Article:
The Risk-Reward Trade-Off


As a partial hedge, we’re keeping about 30% of our recommended equity portfolios in a short-term bond fund. As always, this percentage hinges on two considerations:

The primary trend. Under the Dow Theory, the last confirmed signal remains in force until proved otherwise. The primary trend was indisputably bearish in early March, when both the Dow Industrials and Dow Transports reached multiyear lows. Since March the averages have experienced one of two things: (1) a fairly typical bear-market rally or (2) the first stage of a new bull market.

Until the averages prove the trend is bullish — suffering significant corrections without new lows in both averages, then rebounding above previous significant highs — the Dow Theory will remain in the bearish camp. For Dow Theorists, today’s key question is whether the averages’ recent pullbacks qualify as significant corrections.

The duration of the Industrials drop from June 12 to July 10 fits the parameters of a significant correction. But the Industrials retraced only 29% of their March-to-June rally, while the Transports retraced 32%. In general, significant corrections retrace 33% to 67% of the previous advance.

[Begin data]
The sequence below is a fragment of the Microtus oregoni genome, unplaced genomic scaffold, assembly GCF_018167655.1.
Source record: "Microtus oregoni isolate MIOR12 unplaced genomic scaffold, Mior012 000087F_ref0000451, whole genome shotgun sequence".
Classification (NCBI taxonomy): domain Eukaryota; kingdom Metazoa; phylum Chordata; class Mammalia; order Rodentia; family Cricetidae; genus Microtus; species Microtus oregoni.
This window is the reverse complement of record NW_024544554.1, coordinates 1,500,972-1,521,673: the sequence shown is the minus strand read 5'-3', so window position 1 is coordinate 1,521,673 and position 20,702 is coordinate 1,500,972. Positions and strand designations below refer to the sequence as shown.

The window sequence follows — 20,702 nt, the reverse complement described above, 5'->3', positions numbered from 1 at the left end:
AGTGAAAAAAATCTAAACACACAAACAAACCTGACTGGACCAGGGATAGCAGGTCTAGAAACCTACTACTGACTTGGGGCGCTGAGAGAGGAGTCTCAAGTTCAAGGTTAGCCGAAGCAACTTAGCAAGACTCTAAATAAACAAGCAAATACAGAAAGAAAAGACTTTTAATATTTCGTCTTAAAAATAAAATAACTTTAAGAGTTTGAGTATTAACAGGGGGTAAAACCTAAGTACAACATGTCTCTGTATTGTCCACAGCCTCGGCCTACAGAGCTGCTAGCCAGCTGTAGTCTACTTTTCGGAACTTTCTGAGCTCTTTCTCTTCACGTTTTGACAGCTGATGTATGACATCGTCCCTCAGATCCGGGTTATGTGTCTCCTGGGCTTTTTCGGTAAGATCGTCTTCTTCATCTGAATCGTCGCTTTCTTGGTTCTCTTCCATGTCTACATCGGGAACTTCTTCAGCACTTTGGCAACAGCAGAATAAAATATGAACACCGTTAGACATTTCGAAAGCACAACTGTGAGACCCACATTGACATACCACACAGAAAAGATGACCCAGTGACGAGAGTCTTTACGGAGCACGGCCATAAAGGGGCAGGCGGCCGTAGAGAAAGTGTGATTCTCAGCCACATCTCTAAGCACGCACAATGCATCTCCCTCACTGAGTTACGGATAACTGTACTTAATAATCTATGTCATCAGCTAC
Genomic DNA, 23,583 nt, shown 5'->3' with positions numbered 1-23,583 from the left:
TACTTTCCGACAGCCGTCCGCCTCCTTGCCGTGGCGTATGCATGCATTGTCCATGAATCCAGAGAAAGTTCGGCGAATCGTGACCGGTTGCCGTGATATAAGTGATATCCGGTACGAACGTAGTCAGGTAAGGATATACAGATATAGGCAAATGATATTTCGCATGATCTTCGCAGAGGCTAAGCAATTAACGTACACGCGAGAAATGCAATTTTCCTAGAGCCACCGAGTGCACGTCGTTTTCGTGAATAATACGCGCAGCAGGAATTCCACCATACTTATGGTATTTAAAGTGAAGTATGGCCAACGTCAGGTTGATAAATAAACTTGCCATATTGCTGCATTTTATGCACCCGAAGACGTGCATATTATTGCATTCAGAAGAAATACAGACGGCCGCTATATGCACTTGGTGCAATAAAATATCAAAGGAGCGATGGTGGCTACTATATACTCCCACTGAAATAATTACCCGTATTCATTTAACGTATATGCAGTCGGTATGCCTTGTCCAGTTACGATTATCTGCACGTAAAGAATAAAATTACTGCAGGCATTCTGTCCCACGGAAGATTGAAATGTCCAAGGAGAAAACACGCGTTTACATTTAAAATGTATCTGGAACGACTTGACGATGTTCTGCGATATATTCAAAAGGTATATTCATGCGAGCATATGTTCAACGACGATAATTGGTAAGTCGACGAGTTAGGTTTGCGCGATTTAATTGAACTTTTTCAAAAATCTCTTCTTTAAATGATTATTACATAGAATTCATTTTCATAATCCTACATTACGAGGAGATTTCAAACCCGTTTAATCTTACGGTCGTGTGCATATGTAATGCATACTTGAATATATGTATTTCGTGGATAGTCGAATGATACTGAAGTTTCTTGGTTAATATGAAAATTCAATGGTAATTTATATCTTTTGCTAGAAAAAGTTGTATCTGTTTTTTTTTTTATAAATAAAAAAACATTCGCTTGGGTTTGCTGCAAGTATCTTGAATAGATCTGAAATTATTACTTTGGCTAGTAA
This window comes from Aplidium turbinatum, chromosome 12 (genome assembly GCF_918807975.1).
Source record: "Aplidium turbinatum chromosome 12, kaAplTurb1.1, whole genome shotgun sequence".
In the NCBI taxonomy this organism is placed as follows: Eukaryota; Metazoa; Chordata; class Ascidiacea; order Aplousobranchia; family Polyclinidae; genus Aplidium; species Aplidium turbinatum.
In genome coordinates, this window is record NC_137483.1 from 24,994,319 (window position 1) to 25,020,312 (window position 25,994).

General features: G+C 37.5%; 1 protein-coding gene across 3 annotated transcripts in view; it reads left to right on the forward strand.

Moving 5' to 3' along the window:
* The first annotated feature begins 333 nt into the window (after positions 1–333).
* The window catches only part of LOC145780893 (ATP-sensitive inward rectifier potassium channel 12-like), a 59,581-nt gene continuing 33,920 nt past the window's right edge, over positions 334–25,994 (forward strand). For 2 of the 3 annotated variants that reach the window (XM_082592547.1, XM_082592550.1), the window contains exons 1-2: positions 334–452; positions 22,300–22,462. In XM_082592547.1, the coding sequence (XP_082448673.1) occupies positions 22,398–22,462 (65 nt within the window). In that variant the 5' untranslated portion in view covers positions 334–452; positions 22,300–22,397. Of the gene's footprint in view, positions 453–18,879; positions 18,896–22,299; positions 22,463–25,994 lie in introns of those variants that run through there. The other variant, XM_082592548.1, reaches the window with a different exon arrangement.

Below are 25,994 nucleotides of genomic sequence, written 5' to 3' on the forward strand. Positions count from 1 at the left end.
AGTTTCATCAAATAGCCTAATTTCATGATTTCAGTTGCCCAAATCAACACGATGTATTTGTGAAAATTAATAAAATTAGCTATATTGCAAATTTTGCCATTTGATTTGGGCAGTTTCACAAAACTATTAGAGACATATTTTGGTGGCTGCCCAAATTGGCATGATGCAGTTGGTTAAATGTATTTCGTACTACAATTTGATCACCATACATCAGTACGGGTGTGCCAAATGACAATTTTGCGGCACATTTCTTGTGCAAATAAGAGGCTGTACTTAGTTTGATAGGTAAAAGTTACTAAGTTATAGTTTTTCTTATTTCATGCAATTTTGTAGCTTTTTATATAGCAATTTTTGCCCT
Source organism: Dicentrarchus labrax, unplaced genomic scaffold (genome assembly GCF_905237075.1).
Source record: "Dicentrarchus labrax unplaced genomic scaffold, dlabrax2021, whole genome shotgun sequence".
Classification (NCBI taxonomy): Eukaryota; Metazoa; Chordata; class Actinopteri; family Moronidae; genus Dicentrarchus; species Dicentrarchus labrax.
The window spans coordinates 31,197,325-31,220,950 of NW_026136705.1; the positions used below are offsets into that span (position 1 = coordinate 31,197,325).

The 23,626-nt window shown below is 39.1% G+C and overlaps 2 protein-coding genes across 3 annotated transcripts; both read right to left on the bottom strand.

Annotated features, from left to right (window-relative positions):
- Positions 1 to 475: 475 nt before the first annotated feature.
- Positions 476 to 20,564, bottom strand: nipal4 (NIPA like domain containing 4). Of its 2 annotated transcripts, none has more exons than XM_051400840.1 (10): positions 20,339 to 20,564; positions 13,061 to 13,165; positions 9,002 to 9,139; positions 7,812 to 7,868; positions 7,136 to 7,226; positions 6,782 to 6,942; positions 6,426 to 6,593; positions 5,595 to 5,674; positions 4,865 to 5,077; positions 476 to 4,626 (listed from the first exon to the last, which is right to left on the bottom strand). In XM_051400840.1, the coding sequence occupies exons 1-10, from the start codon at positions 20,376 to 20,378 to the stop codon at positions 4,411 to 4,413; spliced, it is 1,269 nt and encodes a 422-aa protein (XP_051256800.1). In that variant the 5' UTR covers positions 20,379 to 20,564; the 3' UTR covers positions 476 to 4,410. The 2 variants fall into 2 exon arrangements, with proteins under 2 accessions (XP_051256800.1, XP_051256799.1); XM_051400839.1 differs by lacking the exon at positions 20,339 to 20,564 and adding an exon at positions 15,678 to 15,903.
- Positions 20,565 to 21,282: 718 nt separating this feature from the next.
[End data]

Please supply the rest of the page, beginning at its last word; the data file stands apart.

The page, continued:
The opportunities available in individual stocks. Excluding unprofitable companies and those with price/earnings ratios above 75, the median S&P 1500 stock trades at 14 times trailing earnings — below the 14-year norm of 18. Also, the high-quality stocks we tend to favor are trading at historically cheap relative valuations.

As shown below, the average trailing P/E ratio of S&P 1500 stocks with Quadrix Quality scores above 70 is 10% below the average of all S&P 1500 stocks — among the biggest discounts since early 1995. S&P 1500 stocks with Quadrix Momentum scores above 70 trade at a 1% premium, below the 14-year norm of an 8% premium. Quality scores reflect track records and returns on assets, equity, and investment. Momentum scores reflect recent operating results.


For our money, setting stock-market exposure should be a matter of playing the probabilities. Rather than making a prediction and an all-or-nothing bet on that prediction, we weigh potential reward versus the risk of loss. Until the Dow Theory returns to the bullish camp, holding an above-normal cash position seems an appropriate way to mitigate downside risk. However, partly because quality stocks are available at reasonable valuations, we’re comfortable holding about 70% of equity portfolios in stocks.




Average relative trailing P/E ratio of S&P 1500 stocks
with Quadrix Quality scores above 70

Average relative trailing P/E ratio of S&P 1500 stocks
with Quadrix Momentum scores above 70

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